The Architecture of Collaboration
People lie front and centre to GAPP’s approach to architecture and urban planning, the South African firm working across borders having played a lead role in many of its home nation’s landmark buildings
Writer: Tom Wadlow | Project Manager: Eddie Clinton
The late British-Iraqi architect Zaha Hadid once said that “architecture is really about wellbeing”.
Reminding us of the impact a construct can have on any given individual’s life, Hadid’s observations reveal how the thought process behind an architect’s work stretches far beyond simply an assembly of materials to provide shelter.
“I think that people want to feel good in a space… on the one hand it’s about shelter, but it’s also about pleasure,” she went on to say.
For South Africa-based GAPP Architects & Urban Designers (GAPP), these words resonate particularly strongly.
“GAPP considers people at the heart of its architectural ethic and is inspired to find thoughtful and reflective design solutions to complex needs,” explains Director Sarvin Naidoo.
“The guiding aspiration for all our projects is to achieve sustainable, liveable, high quality and vibrant living environments. Our goal is to ensure that your project makes a positive contribution to the transformation, regeneration and rebuilding of our built environment.”
Naidoo has been part of the GAPP leadership team since 2006, the firm built on 40 years of track record which has seen it rise to one of South Africa’s foremost legacy architecture and urban design players, its award-winning portfolio made up of some of the country’s most prestigious and high-end signature buildings.
A key differentiator? The ability to design, deliver and manage large and complex public, commercial and institutional work for a wide client base, including both public and private sector clients.
“GAPP’s strategic market positioning is providing professional services targeted at sustainable, innovative solutions supported by a high-end design brand, expert technical knowhow, and by employing talented professional architectural and urban design staff engaging in a wide range of complex and varying activities,” Naidoo adds.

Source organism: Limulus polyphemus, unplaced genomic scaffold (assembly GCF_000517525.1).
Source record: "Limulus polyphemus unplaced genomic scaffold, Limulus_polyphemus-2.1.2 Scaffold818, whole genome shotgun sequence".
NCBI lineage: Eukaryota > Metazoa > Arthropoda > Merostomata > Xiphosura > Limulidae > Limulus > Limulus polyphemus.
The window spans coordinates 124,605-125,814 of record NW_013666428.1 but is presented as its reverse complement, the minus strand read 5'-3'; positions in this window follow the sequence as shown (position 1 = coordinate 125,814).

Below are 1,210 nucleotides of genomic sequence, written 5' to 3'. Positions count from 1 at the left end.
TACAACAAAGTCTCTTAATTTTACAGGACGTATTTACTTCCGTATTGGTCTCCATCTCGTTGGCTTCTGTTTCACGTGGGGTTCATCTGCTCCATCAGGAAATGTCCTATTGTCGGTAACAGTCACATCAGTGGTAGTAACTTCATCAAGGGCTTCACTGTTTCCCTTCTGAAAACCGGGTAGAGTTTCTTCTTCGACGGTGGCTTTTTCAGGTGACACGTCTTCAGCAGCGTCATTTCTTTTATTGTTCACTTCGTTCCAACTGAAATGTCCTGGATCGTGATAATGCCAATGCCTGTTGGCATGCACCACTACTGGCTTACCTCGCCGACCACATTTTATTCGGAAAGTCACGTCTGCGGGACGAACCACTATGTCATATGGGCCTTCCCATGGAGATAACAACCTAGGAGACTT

The art of collaboration
Central to GAPP’s recent strategy has been a concerted effort to work beyond South Africa’s borders.
Through establishing non-equity cooperative alliances with partners across the likes of Kenya, Rwanda, Nigeria, Botswana, Ghana, Uganda, Malawi, Mozambique and Zambia, among others, the firm has mastered what Naidoo refers to as the art of collaboration.
Indeed, GAPP has become a trusted foreign partner in these markets thanks to the cost-effective and responsible resourcing operating model of its partnerships. For most projects, GAPP serves as the lead design consultant and is responsible for the upfront concept and design development work stages, while the host country partner oversees the latter work stages such as local authority submission, contract administration and project close-out.
It has proven to be a winning formula, a landmark example being the completion of Coca-Cola East Africa’s headquarters in Nairobi in 2005, a project which provided a catalyst for GAPP to grow both its regional architecture and urban design portfolios.
Kenya continues to represent an active market for the company.
Here, Naidoo highlights two standout commercial developments for insurance firms British American Insurance Company (Britam) and Sanlam Insurance, both in the capital city.
“Designed by Chris Kroese, a former director of GAPP, Britam Tower’s prominent design arose in response to the client brief to define a modern, yet elegant building within Nairobi’s skyline,” says Naidoo. “Inspired by the iconic Mount Kenya, the prismatic geometry allows for a variety of floor plate sizes and tenant requirements while providing panoramic views over the surrounding city.
“Each level is designed to maximise available floor space, promoting collaboration and visuospatial exploration – highly conducive to a healthy work environment.”
With its 31-storey tower, Britam Tower is adding 31,500 square metres of lettable commercial space to the region, the 18-storey Sanlam Tower contributing another 15,000.